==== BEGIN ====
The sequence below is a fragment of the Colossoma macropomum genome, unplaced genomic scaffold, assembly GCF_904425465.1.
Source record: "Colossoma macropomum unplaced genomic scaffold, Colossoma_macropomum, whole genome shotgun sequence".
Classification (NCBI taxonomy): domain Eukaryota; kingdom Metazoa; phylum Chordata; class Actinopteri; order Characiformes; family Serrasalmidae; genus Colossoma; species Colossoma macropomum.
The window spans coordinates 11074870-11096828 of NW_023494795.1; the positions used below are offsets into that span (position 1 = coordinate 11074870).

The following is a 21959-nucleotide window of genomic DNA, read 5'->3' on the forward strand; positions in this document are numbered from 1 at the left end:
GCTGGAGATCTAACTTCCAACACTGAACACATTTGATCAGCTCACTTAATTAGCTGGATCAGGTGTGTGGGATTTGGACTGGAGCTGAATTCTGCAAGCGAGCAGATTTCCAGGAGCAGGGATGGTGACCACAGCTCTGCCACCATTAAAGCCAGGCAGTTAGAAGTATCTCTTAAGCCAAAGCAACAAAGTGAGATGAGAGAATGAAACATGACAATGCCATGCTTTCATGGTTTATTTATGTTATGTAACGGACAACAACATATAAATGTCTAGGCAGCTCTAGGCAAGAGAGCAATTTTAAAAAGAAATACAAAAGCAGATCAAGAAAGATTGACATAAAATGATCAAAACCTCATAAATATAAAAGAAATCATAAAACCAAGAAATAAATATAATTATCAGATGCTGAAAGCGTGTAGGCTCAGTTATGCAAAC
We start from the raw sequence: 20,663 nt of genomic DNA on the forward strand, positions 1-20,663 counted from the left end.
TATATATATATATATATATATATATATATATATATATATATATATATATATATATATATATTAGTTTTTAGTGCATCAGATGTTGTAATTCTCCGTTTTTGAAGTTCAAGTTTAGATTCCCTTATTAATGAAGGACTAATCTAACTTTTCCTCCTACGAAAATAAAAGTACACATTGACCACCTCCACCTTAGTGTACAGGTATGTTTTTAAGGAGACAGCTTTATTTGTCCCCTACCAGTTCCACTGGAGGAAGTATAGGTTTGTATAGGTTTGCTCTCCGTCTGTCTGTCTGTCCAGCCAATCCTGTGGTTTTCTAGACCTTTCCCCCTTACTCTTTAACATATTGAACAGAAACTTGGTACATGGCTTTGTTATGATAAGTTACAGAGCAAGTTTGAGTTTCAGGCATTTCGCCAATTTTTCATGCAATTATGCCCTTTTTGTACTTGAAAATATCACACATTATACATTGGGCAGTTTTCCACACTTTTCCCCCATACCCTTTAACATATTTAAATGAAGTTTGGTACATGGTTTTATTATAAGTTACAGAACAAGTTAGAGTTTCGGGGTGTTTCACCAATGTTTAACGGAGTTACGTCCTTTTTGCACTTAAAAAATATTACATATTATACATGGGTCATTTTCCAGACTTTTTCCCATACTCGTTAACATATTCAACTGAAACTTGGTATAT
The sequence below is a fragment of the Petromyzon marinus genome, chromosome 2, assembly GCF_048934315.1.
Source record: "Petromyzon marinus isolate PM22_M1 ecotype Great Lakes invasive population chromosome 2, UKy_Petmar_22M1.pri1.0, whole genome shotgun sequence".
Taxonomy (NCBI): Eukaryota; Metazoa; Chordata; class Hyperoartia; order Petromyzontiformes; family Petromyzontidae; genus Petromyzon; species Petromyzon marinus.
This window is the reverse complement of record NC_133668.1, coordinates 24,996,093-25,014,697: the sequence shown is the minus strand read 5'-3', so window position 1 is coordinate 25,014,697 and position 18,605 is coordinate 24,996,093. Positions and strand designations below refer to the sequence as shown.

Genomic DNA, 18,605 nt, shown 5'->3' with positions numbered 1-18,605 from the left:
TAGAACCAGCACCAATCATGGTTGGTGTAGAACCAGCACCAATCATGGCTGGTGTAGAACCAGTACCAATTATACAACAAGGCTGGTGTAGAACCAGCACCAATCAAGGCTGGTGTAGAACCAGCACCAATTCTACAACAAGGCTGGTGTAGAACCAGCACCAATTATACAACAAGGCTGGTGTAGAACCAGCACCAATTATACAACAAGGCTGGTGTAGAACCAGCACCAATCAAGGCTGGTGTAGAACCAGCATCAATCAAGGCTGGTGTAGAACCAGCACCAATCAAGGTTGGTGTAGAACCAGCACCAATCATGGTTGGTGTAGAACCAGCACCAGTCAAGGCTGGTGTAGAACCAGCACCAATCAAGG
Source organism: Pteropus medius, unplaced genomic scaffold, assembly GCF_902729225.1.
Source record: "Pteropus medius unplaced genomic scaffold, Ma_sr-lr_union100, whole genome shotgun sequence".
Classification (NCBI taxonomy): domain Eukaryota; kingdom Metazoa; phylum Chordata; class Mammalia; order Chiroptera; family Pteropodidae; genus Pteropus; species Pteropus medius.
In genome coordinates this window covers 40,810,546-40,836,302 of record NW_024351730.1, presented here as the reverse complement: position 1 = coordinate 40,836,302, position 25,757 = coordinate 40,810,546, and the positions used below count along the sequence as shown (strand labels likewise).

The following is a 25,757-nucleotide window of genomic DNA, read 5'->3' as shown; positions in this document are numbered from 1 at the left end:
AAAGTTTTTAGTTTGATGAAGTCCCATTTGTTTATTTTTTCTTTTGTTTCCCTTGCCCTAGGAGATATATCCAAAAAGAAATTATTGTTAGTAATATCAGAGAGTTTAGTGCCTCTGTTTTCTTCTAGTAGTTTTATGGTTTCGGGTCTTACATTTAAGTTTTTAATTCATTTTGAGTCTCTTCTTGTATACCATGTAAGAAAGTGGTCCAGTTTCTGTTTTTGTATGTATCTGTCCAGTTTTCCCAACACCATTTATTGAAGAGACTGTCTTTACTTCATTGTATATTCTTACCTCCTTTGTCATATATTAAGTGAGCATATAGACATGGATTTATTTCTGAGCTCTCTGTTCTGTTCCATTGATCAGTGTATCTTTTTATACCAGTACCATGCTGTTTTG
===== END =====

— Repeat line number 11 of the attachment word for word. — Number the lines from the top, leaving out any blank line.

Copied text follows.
Taxonomy (NCBI): Eukaryota; Metazoa; Chordata; class Hyperoartia; order Petromyzontiformes; family Petromyzontidae; genus Petromyzon; species Petromyzon marinus.